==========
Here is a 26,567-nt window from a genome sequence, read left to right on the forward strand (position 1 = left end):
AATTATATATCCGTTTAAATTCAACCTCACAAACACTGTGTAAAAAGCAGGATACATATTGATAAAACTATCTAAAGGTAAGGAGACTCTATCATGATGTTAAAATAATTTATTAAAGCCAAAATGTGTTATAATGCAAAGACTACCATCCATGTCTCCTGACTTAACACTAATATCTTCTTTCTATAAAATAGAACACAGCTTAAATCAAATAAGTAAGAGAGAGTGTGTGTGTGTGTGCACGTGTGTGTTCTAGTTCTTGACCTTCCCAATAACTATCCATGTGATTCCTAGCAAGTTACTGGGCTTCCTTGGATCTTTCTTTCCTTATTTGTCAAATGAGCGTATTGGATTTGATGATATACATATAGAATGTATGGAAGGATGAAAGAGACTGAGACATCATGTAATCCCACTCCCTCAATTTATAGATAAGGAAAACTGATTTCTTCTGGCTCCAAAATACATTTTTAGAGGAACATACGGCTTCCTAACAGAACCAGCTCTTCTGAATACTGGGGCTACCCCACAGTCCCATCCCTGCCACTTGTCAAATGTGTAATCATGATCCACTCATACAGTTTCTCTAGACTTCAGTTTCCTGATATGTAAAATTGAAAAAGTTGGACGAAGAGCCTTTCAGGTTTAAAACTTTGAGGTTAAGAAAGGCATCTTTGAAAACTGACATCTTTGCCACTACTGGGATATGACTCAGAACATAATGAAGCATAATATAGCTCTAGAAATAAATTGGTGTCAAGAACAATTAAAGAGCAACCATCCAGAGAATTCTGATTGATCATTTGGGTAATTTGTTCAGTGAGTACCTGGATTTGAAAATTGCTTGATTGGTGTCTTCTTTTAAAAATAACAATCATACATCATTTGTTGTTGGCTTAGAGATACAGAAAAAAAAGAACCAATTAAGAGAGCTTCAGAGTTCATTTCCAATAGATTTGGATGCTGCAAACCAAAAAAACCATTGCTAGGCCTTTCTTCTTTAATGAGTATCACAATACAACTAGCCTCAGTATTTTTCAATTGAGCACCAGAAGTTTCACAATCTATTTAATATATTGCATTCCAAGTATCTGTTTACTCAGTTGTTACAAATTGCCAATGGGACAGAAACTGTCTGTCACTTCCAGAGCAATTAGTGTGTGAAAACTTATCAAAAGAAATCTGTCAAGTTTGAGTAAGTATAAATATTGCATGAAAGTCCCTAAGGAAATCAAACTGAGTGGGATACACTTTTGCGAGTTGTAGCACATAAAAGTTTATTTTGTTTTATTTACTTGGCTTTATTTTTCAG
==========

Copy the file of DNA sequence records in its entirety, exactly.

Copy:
Here is a 26,567-nt window from a genome sequence, read left to right on the forward strand (position 1 = left end):
AATTATATATCCGTTTAAATTCAACCTCACAAACACTGTGTAAAAAGCAGGATACATATTGATAAAACTATCTAAAGGTAAGGAGACTCTATCATGATGTTAAAATAATTTATTAAAGCCAAAATGTGTTATAATGCAAAGACTACCATCCATGTCTCCTGACTTAACACTAATATCTTCTTTCTATAAAATAGAACACAGCTTAAATCAAATAAGTAAGAGAGAGTGTGTGTGTGTGTGCACGTGTGTGTTCTAGTTCTTGACCTTCCCAATAACTATCCATGTGATTCCTAGCAAGTTACTGGGCTTCCTTGGATCTTTCTTTCCTTATTTGTCAAATGAGCGTATTGGATTTGATGATATACATATAGAATGTATGGAAGGATGAAAGAGACTGAGACATCATGTAATCCCACTCCCTCAATTTATAGATAAGGAAAACTGATTTCTTCTGGCTCCAAAATACATTTTTAGAGGAACATACGGCTTCCTAACAGAACCAGCTCTTCTGAATACTGGGGCTACCCCACAGTCCCATCCCTGCCACTTGTCAAATGTGTAATCATGATCCACTCATACAGTTTCTCTAGACTTCAGTTTCCTGATATGTAAAATTGAAAAAGTTGGACGAAGAGCCTTTCAGGTTTAAAACTTTGAGGTTAAGAAAGGCATCTTTGAAAACTGACATCTTTGCCACTACTGGGATATGACTCAGAACATAATGAAGCATAATATAGCTCTAGAAATAAATTGGTGTCAAGAACAATTAAAGAGCAACCATCCAGAGAATTCTGATTGATCATTTGGGTAATTTGTTCAGTGAGTACCTGGATTTGAAAATTGCTTGATTGGTGTCTTCTTTTAAAAATAACAATCATACATCATTTGTTGTTGGCTTAGAGATACAGAAAAAAAAGAACCAATTAAGAGAGCTTCAGAGTTCATTTCCAATAGATTTGGATGCTGCAAACCAAAAAAACCATTGCTAGGCCTTTCTTCTTTAATGAGTATCACAATACAACTAGCCTCAGTATTTTTCAATTGAGCACCAGAAGTTTCACAATCTATTTAATATATTGCATTCCAAGTATCTGTTTACTCAGTTGTTACAAATTGCCAATGGGACAGAAACTGTCTGTCACTTCCAGAGCAATTAGTGTGTGAAAACTTATCAAAAGAAATCTGTCAAGTTTGAGTAAGTATAAATATTGCATGAAAGTCCCTAAGGAAATCAAACTGAGTGGGATACACTTTTGCGAGTTGTAGCACATAAAAGTTTATTTTGTTTTATTTACTTGGCTTTATTTTTCAG